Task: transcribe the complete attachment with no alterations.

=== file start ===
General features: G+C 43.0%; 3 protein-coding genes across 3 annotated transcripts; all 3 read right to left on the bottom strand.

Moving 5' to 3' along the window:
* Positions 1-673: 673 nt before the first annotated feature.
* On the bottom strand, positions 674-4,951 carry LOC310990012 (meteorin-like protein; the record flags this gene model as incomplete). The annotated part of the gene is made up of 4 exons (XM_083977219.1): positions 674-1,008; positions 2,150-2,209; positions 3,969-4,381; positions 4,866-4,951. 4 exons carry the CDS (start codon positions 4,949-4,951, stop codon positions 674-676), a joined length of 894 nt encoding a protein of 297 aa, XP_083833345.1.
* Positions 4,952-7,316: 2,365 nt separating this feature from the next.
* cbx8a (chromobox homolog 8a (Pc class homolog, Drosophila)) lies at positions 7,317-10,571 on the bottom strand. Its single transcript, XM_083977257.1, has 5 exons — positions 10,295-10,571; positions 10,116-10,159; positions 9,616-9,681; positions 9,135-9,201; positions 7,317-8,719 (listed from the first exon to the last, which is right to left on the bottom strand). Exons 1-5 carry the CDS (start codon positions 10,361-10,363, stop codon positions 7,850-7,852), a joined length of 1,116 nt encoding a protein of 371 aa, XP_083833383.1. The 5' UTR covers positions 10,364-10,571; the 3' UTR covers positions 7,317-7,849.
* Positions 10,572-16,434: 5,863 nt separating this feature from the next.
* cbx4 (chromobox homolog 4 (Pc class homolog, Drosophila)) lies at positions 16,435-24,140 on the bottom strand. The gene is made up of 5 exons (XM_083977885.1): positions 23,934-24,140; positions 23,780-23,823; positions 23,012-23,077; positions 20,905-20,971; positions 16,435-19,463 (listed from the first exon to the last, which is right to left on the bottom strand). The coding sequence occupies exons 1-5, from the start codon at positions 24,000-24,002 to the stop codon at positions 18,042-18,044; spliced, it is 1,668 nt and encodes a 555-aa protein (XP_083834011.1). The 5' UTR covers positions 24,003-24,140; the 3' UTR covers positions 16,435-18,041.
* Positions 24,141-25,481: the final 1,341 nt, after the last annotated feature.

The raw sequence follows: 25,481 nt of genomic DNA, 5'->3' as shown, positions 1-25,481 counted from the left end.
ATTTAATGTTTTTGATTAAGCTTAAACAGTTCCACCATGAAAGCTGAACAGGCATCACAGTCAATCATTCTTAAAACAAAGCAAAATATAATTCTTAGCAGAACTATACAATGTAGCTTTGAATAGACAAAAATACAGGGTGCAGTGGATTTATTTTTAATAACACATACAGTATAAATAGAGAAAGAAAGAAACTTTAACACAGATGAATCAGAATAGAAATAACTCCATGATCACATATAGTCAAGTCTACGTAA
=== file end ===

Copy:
General features: G+C 43.0%; 3 protein-coding genes across 3 annotated transcripts; all 3 read right to left on the bottom strand.

Moving 5' to 3' along the window:
* Positions 1-673: 673 nt before the first annotated feature.
* On the bottom strand, positions 674-4,951 carry LOC310990012 (meteorin-like protein; the record flags this gene model as incomplete). The annotated part of the gene is made up of 4 exons (XM_083977219.1): positions 674-1,008; positions 2,150-2,209; positions 3,969-4,381; positions 4,866-4,951. 4 exons carry the CDS (start codon positions 4,949-4,951, stop codon positions 674-676), a joined length of 894 nt encoding a protein of 297 aa, XP_083833345.1.
* Positions 4,952-7,316: 2,365 nt separating this feature from the next.
* cbx8a (chromobox homolog 8a (Pc class homolog, Drosophila)) lies at positions 7,317-10,571 on the bottom strand. Its single transcript, XM_083977257.1, has 5 exons — positions 10,295-10,571; positions 10,116-10,159; positions 9,616-9,681; positions 9,135-9,201; positions 7,317-8,719 (listed from the first exon to the last, which is right to left on the bottom strand). Exons 1-5 carry the CDS (start codon positions 10,361-10,363, stop codon positions 7,850-7,852), a joined length of 1,116 nt encoding a protein of 371 aa, XP_083833383.1. The 5' UTR covers positions 10,364-10,571; the 3' UTR covers positions 7,317-7,849.
* Positions 10,572-16,434: 5,863 nt separating this feature from the next.
* cbx4 (chromobox homolog 4 (Pc class homolog, Drosophila)) lies at positions 16,435-24,140 on the bottom strand. The gene is made up of 5 exons (XM_083977885.1): positions 23,934-24,140; positions 23,780-23,823; positions 23,012-23,077; positions 20,905-20,971; positions 16,435-19,463 (listed from the first exon to the last, which is right to left on the bottom strand). The coding sequence occupies exons 1-5, from the start codon at positions 24,000-24,002 to the stop codon at positions 18,042-18,044; spliced, it is 1,668 nt and encodes a 555-aa protein (XP_083834011.1). The 5' UTR covers positions 24,003-24,140; the 3' UTR covers positions 16,435-18,041.
* Positions 24,141-25,481: the final 1,341 nt, after the last annotated feature.

The raw sequence follows: 25,481 nt of genomic DNA, 5'->3' as shown, positions 1-25,481 counted from the left end.
ATTTAATGTTTTTGATTAAGCTTAAACAGTTCCACCATGAAAGCTGAACAGGCATCACAGTCAATCATTCTTAAAACAAAGCAAAATATAATTCTTAGCAGAACTATACAATGTAGCTTTGAATAGACAAAAATACAGGGTGCAGTGGATTTATTTTTAATAACACATACAGTATAAATAGAGAAAGAAAGAAACTTTAACACAGATGAATCAGAATAGAAATAACTCCATGATCACATATAGTCAAGTCTACGTAA